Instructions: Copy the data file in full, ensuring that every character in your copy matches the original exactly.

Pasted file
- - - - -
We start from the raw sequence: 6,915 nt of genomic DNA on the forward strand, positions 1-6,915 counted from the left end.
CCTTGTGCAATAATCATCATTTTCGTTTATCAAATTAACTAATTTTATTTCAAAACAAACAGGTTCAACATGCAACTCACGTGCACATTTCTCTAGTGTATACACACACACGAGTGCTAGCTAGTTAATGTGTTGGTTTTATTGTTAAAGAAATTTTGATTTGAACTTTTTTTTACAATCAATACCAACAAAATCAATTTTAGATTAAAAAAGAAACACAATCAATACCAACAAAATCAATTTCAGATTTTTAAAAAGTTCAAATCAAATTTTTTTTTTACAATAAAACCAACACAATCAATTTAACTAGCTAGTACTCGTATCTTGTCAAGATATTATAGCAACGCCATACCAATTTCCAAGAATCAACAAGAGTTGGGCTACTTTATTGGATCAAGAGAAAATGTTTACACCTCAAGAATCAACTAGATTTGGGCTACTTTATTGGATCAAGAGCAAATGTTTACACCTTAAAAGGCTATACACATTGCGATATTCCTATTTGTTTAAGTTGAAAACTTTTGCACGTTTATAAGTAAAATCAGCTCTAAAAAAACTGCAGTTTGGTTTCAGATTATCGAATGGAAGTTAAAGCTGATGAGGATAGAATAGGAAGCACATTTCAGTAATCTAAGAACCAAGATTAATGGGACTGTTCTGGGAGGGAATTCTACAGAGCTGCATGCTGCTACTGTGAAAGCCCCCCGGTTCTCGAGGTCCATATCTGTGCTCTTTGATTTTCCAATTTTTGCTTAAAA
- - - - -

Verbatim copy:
We start from the raw sequence: 6,915 nt of genomic DNA on the forward strand, positions 1-6,915 counted from the left end.
CCTTGTGCAATAATCATCATTTTCGTTTATCAAATTAACTAATTTTATTTCAAAACAAACAGGTTCAACATGCAACTCACGTGCACATTTCTCTAGTGTATACACACACACGAGTGCTAGCTAGTTAATGTGTTGGTTTTATTGTTAAAGAAATTTTGATTTGAACTTTTTTTTACAATCAATACCAACAAAATCAATTTTAGATTAAAAAAGAAACACAATCAATACCAACAAAATCAATTTCAGATTTTTAAAAAGTTCAAATCAAATTTTTTTTTTACAATAAAACCAACACAATCAATTTAACTAGCTAGTACTCGTATCTTGTCAAGATATTATAGCAACGCCATACCAATTTCCAAGAATCAACAAGAGTTGGGCTACTTTATTGGATCAAGAGAAAATGTTTACACCTCAAGAATCAACTAGATTTGGGCTACTTTATTGGATCAAGAGCAAATGTTTACACCTTAAAAGGCTATACACATTGCGATATTCCTATTTGTTTAAGTTGAAAACTTTTGCACGTTTATAAGTAAAATCAGCTCTAAAAAAACTGCAGTTTGGTTTCAGATTATCGAATGGAAGTTAAAGCTGATGAGGATAGAATAGGAAGCACATTTCAGTAATCTAAGAACCAAGATTAATGGGACTGTTCTGGGAGGGAATTCTACAGAGCTGCATGCTGCTACTGTGAAAGCCCCCCGGTTCTCGAGGTCCATATCTGTGCTCTTTGATTTTCCAATTTTTGCTTAAAA